- If immigration maintained its 2016 levels, the US would have 2 million more people today.
- Food-related industries historically rely on low-wage immigrant labor and are now facing shortages.
- That labor pool is also shrinking as foreign-born workers seek opportunities in other industries.
With Thanksgiving less than a week away, inflation continues to make headlines for driving up food prices, both at grocery stores and in restaurants.
A major factor behind those increases is the cost of labor, where companies' struggles to find and retain staff are having ripple effects from farm to table.
Global supply-chain problems are intrinsically tied to labor issues, but the US food supply chain is facing a particular labor shortage that has deepened over the past five years: foreign-born workers.
Had US immigration levels maintained their pre-2016 trajectory, the US would have roughly 2 million more people today, analysts at both JPMorgan and Grant Thornton estimate.
Although immigration declined under the presidency of Donald Trump, neither he nor his policies were solely responsible for all of it. Even so, the rhetoric and political climate of those years likely contributed to the shortfall employers currently face.
Given the 75% labor force participation rate of foreign-born residents, that works out to 1.5 million fewer workers available to fill the 10 million open jobs in the economy right now.
A lot of those open jobs are in food-related industries like agriculture, processing, and service – industries that have a history of relying on low-wage immigrant labor, including undocumented workers.
Now that strategy has led to a precarious position.
Restaurants, like farming and processing jobs, tend to offer low pay and poor conditions in many cases, and high turnover means there are almost always jobs available.
These same industries were hit hard by COVID-19 in the early days of the pandemic. Many undocumented workers, particularly at restaurants that shut down, lost their jobs, while those who continued working were in frontline positions where they were more likely to be infected, such as in meat-processing plants with documented large outbreaks.
A US Department of Agriculture study found that as many as half of hired laborers in crop agriculture did not have the immigration status needed to work legally in the US. Undocumented workers make up about 10% of the restaurant industry, and as much as 40% in some urban centers, according to Eater, mostly concentrated in back of house roles.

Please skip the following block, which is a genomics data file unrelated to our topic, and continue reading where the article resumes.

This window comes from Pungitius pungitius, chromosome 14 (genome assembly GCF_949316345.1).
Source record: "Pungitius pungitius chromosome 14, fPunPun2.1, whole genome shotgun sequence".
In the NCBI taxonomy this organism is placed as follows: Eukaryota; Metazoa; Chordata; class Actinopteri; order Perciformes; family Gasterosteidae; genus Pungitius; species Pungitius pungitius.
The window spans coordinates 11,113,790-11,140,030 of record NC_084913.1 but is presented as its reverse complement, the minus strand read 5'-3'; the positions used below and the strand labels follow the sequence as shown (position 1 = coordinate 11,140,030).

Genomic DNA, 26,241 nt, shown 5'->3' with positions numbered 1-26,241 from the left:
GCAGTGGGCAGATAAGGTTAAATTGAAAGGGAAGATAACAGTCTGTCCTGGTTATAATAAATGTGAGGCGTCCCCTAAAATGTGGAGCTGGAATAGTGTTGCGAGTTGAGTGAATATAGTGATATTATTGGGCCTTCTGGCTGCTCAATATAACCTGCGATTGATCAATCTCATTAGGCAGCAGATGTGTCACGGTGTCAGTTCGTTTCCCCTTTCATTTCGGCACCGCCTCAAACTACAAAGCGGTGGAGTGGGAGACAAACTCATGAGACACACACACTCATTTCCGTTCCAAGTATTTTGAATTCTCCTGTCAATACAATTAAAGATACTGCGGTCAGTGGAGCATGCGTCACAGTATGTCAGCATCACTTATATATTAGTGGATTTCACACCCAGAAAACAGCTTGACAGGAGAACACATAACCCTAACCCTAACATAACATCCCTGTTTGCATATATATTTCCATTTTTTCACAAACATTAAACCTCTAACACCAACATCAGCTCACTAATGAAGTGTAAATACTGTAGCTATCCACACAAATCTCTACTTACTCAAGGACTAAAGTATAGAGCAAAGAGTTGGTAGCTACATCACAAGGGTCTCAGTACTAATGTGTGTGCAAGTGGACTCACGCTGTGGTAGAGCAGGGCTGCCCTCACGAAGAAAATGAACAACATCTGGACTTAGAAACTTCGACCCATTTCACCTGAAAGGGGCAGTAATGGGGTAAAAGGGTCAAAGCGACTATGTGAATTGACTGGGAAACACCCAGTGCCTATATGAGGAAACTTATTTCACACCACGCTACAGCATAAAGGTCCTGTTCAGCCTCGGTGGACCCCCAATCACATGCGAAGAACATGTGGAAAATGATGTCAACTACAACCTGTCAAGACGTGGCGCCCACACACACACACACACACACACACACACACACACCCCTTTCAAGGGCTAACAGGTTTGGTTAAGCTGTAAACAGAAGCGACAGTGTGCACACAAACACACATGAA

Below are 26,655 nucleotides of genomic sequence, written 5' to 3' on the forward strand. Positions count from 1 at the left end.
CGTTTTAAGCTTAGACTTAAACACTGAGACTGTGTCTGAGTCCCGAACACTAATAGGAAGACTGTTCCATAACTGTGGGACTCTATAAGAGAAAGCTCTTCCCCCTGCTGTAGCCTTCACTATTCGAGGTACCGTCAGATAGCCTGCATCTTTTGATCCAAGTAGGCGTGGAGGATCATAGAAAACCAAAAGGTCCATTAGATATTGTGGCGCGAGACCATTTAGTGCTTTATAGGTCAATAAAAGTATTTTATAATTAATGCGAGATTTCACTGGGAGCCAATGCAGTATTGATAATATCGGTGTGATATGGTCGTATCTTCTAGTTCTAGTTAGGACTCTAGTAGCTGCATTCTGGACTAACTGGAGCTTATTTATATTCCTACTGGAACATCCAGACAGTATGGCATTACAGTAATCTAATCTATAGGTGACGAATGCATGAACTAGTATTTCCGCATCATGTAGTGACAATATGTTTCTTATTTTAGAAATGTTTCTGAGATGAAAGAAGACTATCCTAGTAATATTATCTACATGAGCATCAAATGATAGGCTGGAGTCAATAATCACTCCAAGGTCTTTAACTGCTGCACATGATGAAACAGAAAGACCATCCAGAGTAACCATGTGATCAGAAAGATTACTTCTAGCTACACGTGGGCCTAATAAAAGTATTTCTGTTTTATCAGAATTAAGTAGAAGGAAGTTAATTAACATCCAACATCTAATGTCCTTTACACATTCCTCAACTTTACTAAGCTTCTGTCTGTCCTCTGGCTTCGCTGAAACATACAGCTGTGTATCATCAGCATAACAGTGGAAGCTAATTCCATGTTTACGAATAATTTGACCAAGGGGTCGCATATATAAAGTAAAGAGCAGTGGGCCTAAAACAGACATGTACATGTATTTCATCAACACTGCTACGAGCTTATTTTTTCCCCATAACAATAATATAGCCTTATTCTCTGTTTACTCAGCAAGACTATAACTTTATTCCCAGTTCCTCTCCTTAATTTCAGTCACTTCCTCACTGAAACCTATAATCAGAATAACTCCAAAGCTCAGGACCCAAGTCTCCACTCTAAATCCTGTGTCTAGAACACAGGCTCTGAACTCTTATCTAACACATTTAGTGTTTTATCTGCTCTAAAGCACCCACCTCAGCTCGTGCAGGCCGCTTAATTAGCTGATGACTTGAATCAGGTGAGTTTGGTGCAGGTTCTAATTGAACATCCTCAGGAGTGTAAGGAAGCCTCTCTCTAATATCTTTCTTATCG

Immigrants without authorization typically take these jobs because they have the fewest options, Daniel Costa, the director of immigration law and policy research at the Economic Policy Institute, told Insider.
These workers are attractive to employers who are willing to take the risk of potential legal action, because unauthorized workers have "virtually no labor rights in practice," Costa said. They are unlikely to report their employers for poor workplace conditions and pay – or even illegal actions – because of repercussions they could face.
Line cooks were the single profession most at risk of dying from COVID-19, according to a study from UC San Francisco, followed by machine operators, agricultural workers, and construction workers.
"These are rough, dirty jobs that are physically dangerous and often demeaning," said Nathan Dollar, a doctoral researcher at the University of North Carolina who studies agriculture workers.
In addition to less immigration to the US, Dollar explained that agricultural businesses' labor challenges are also tightening as foreign-born workers tap into better opportunities, like entrepreneurship.
Restaurant workers meanwhile have been leaving those jobs for better pay and conditions in the warehousing and logistics industry.
With a shrinking foreign-born labor pool and growing opportunities in other industries, Dollar says immigrant workers are less willing to work under demeaning or dangerous conditions for low pay.
"You're seeing a new labor movement spawning, and I think that's probably why people are not willing to work for these low wages," he said.